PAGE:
Major League Baseball's Rule 5 draft is scheduled for December 10th, and with only 37 players on their 40-man roster, the Texas Rangers appear likely to make a selection. While it is rare for Rule 5 draft picks to develop into more than league-average players, it is worth noting that Josh Hamilton, Dan Uggla, Joakim Soria, Shane Victorino, and Darren O'Day were all drafted in the past five years.
During that same time period, more than 30 percent of Rule 5 draft picks wound up with either the team that selected them or a team to whom they were traded. From last year's Rule 5 draft, six of the 21 players who were selected ultimately became the property of a new organization [Everth Cabrera (selected #3), Donald Veal (#4), David Patton (#7), James Skelton (#11), Darren O'Day (#15), and Miguel Gonzalez (#18)].
The Rangers are currently scheduled to draft ninth after the Mets, Astros, Athletics, White Sox, Brewers, Cubs, Mariners and Braves. Teams tend to select pitchers in the Rule 5 draft (70 percent of the picks in the last five years have been pitchers and 16 of the 21 picks were pitchers in 2008). Ten pitchers whom the Rangers might consider selecting are presented below.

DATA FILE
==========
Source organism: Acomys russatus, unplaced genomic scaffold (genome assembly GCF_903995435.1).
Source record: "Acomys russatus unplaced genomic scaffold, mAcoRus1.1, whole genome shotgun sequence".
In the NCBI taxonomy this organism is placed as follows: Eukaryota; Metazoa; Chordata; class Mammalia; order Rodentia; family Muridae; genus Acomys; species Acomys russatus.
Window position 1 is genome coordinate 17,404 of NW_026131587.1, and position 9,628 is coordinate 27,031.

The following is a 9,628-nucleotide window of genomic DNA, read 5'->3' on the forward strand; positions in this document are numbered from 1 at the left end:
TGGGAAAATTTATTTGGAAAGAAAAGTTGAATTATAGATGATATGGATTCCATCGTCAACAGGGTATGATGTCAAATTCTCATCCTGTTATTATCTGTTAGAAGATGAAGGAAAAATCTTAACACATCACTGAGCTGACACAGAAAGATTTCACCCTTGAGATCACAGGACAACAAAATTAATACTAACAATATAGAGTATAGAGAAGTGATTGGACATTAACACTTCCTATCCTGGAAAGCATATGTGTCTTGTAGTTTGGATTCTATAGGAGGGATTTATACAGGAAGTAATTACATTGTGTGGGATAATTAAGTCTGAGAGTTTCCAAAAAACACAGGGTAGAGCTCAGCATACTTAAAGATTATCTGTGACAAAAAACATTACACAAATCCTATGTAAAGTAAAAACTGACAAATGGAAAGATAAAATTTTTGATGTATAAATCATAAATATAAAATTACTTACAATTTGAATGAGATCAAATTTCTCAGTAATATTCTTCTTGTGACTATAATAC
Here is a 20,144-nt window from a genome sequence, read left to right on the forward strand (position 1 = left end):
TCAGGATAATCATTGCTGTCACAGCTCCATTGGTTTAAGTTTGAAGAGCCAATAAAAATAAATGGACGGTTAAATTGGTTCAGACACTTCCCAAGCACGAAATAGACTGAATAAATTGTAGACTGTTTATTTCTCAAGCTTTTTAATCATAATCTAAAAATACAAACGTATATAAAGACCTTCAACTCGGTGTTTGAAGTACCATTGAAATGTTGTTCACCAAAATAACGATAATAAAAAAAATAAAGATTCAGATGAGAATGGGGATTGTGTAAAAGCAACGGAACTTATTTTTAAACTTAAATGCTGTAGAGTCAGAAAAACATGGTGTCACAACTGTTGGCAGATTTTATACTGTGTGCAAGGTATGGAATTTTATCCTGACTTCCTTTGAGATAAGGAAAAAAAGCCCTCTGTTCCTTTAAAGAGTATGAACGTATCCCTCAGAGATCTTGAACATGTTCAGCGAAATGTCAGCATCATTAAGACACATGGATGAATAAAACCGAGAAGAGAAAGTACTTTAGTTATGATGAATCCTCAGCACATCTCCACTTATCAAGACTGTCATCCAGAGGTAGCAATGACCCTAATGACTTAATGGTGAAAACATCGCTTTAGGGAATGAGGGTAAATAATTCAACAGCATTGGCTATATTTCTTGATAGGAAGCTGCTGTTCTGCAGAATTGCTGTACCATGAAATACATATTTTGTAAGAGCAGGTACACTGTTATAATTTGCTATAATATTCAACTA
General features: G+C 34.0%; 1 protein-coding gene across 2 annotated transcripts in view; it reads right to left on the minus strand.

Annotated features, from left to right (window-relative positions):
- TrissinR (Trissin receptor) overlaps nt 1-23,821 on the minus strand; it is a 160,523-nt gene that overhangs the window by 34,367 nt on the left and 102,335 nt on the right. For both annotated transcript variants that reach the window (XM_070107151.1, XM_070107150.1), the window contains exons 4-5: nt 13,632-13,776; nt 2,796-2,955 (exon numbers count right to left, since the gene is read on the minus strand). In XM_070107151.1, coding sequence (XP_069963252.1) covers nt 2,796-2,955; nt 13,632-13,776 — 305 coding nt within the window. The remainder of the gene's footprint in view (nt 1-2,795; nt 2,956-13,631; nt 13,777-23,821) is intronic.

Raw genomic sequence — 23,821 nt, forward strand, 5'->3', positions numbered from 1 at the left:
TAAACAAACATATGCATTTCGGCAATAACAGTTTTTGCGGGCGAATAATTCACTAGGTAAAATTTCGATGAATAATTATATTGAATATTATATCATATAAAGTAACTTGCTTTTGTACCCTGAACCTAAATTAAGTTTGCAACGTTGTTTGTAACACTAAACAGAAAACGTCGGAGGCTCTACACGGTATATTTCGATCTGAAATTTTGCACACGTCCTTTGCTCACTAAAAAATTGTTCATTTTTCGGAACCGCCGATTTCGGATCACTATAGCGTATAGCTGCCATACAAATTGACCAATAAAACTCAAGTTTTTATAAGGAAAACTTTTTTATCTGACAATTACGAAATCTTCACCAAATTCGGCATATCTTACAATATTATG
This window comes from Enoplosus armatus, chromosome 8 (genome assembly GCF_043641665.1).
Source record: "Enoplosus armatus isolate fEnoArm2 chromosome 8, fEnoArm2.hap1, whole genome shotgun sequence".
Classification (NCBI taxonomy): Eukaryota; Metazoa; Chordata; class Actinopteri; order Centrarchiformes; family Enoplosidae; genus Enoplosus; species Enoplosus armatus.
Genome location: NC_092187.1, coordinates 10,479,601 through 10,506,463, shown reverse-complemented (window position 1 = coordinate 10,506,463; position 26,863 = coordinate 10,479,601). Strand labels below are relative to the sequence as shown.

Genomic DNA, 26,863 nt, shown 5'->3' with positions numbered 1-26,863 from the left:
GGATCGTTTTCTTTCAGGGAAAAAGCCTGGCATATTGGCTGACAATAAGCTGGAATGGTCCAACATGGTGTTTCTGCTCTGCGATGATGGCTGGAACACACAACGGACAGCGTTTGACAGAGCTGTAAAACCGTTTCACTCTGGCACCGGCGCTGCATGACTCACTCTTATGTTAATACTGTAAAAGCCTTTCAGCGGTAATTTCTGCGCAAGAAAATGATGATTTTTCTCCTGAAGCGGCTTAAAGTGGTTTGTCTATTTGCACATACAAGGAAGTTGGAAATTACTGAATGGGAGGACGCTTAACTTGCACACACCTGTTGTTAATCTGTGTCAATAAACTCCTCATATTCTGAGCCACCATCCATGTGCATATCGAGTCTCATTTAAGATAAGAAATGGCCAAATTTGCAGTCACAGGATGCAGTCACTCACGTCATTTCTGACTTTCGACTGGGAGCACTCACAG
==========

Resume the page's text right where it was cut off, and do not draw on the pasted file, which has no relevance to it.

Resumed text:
RHP Aneury Rodriguez (Rays)
21 years old, 6' 3", 180 lb.
● Durable pitcher who has moved through the minors at a rate of one level per year while being young for each league including this year when he pitched in AA at the age of 21. Rodriguez has combined good control with above-average strikeout rates. He posted the best batting average against (.231) of his career in 2009. His relatively high fly ball and corresponding homerun rates are a concern.
● Rodriguez has only pitched as a starter in his professional career. It is possible that his stuff will be more effective if he is used in 1-2 inning stints as a reliever.
● Given his age, fastball velocity, and control, Rodriguez is perhaps the most intriguing player available in the Rule 5 draft. He could potentially develop into a major league starting pitcher, though it is unlikely that he could be more than a league-average reliever in 2010.
RHP Kevin Whelan (Yankees)
25 years old, 6' 0", 200 lb.
● Whelan was a catcher in college. He battled injuries in 2008 and has struggled to command his fastball throughout his professional career. Whelan's strikeout pitch is his split-finger fastball and he generates mid-90's velocity on his fastball with excellent arm speed (video). Opponents have hit .170 against him in the minor leagues and just .151 in AAA in 2009.
● "Whelan has classic closer stuff. His four-seam fastball tops out at 96 mph, and his two-seamer has wicked sink. When he widens his grip on the two-seamer, it morphs into a mid-80s splitter that buries hitters. His delivery has some deception as well, complicating matters for hitters even more. He's a dogged competitor." (John Manuel, Baseball America)